México City activist icon Xabier Lizarraga, seated in wheelchair, with other activists at the 2024 Marcha. (Photo courtesy Maricel Isaza Camargo de Archivos y Memorias Diversas)

JESÚS CHAÍREZ. |. Contributing Writer

Photos by Jésus Chaîrez unless otherwise noted

MÉXICO CITY — México City’s 46th annual LGBTQ Marcha /Parade once again did not disappoint. Though the number of people in attendance varied between various media outlets, it was obvious that, again this year, more than 1 million people attended parade was on Saturday, June 28.

The parade began at the Angel of Independence in La Zone Rosa (the LGBTQ entertainment district known in English as The Pink Zone). And a multitude of LGBTQ people, families, kids and supporters marched — and partied — along the six-to-eight-lane Paseo de la Reforma Avenue three miles to the Zocalo.

Joe Perez, an original member of Dallas’ first gay Latino organization called the Gay Hispanic Coalition de Dallas, noted in a telephone conversation that when he helped start the coalition, gay Mexican men would often flee Mexico and seek political asylum in the U.S. because being gay in Mexico could be a death sentence due to macho Mexican attitudes. But now, México City has come a long way in terms of LGBTQ rights, often surpassing the situation for the community not only in North Texas but in U.S. in general.

And the, Perez noted, the Dallas Pride Parade “does not compare” to México City’s Marcha.

Back in 1986, when I still lived in Dallas, I ventured to México City during the Christmas/New Year season, and could not find a single gay bar in the La Zona Rosa; they were all hidden, with no names showing on the outside of the buildings and certainly no rainbow flags. Gay bars had to be very discreet to avoid police harassment and intimidation — just like the bars on Cedar Springs Road in Dallas in their early years. One way of finding a gay bar back then in México City was to walk the streets of La Zona Rosa, like I did, and wait to get picked up so you could ask your new friend where the bars were. But when I went into my first gay bar in México City, it was a relief not to be asked for three picture IDs like often happened back then to people of color in Dallas.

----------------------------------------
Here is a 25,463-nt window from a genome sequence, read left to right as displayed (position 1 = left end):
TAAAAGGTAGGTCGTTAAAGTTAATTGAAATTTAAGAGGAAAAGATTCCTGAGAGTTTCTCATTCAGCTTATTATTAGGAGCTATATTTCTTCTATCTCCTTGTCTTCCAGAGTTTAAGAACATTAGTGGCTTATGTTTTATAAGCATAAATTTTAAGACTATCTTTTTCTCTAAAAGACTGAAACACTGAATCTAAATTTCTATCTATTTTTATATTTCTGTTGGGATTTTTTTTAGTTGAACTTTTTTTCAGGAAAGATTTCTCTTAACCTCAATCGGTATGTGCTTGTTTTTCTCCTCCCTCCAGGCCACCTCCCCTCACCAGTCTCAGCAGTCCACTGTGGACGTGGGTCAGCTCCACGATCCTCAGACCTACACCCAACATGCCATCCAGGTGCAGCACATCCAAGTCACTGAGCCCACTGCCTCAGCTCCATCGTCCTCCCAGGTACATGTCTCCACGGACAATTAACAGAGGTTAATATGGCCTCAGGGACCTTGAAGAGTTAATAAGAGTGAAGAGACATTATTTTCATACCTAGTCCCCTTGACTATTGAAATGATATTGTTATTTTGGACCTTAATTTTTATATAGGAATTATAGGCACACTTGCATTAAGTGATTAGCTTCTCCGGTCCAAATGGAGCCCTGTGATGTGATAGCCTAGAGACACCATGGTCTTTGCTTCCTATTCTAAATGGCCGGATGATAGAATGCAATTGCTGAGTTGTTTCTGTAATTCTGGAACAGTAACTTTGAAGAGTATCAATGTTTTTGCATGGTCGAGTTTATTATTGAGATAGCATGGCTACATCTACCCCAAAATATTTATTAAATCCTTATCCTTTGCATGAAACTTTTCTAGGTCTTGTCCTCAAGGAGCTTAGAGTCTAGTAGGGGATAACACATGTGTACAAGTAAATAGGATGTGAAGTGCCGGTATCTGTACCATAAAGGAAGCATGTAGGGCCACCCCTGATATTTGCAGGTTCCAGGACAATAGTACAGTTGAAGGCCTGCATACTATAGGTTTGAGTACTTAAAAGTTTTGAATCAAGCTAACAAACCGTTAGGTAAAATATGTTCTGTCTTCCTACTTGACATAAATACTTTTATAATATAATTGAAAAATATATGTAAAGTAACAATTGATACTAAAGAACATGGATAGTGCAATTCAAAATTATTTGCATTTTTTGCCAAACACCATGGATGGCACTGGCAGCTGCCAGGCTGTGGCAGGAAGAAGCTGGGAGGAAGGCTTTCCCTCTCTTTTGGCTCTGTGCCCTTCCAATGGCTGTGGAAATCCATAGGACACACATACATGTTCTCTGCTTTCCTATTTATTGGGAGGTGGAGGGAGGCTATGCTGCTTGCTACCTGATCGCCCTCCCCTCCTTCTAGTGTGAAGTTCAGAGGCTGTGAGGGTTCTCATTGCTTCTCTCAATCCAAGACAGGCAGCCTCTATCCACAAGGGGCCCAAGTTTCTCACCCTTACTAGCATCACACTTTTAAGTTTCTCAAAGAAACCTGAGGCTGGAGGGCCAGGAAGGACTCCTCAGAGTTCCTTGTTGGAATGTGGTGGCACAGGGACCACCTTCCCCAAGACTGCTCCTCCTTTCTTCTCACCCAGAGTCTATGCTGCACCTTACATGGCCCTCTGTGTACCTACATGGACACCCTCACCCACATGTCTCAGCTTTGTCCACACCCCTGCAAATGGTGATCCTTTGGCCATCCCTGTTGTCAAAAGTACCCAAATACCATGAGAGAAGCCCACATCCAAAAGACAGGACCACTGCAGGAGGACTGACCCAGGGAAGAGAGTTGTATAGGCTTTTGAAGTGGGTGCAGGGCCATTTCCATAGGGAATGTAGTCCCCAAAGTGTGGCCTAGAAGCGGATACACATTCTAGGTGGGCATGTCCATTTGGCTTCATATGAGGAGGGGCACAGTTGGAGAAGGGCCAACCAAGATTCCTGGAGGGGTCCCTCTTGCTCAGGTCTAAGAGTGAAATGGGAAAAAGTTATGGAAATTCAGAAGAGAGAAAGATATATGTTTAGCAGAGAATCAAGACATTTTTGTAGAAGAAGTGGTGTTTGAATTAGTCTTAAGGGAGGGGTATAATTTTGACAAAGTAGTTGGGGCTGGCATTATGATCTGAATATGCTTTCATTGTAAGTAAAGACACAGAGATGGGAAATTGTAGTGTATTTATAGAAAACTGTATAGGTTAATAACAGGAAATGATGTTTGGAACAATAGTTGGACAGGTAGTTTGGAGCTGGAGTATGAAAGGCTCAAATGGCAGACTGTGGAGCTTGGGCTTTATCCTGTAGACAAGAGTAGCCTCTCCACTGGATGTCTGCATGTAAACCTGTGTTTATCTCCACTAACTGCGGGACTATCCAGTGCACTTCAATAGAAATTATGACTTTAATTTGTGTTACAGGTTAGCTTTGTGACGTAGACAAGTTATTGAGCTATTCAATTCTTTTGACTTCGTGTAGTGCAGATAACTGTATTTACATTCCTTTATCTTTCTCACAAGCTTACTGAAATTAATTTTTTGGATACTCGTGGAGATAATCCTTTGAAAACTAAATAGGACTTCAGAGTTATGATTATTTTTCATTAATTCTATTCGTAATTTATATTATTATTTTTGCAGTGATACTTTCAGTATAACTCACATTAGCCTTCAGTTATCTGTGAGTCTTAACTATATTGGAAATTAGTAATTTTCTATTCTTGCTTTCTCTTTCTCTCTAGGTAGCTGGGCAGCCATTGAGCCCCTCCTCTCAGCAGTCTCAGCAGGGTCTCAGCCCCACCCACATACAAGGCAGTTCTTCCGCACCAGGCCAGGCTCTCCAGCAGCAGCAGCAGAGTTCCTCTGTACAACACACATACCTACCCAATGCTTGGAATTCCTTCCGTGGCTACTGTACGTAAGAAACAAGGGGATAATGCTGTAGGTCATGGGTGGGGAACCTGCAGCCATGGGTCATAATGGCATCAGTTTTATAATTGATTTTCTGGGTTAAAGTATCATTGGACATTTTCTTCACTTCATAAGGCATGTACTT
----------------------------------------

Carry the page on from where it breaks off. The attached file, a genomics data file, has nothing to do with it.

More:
Way before the Stonewall rebellion on June 28, 1969, in New York City, police in México City raided a gay party on Nov. 17, 1901. At the party, 42 men, half of them dressed as women, were arrested. But only 41 were detained, as folklore has it, because one of the men in attendance was the son-in-law of the then-president of México, Porfirio Díaz. The president’s son-in-law was not arrested, but those men who could not pay a bribe to gain their freedom were taken to prison in the state of Veracruz. Many died there due to hard labor and harsh living conditions.

There was no rebellion by the gay community; being gay was still considered a Méxican societal taboo.

By 1979, México City’s LGBTQ community was fed up with being disrespected, so in June of that year the community staged its first Pride parade. Though the participants marched for justice and equality, they agreed that it was just as important just to be seen, to let the community at large know that the gay community existed, says Xabier Lizarraga, one of the originators of that first parade and a México City gay activist icon.

No longer hidden in the shadows and gaining in visibility, the LGBTQ rights movement in México had begun to build substantial momentum, fighting for equal rights not just in the political realm but also in the La Zona Rosa with the “Pink Peso.” Money always carries weight, after all.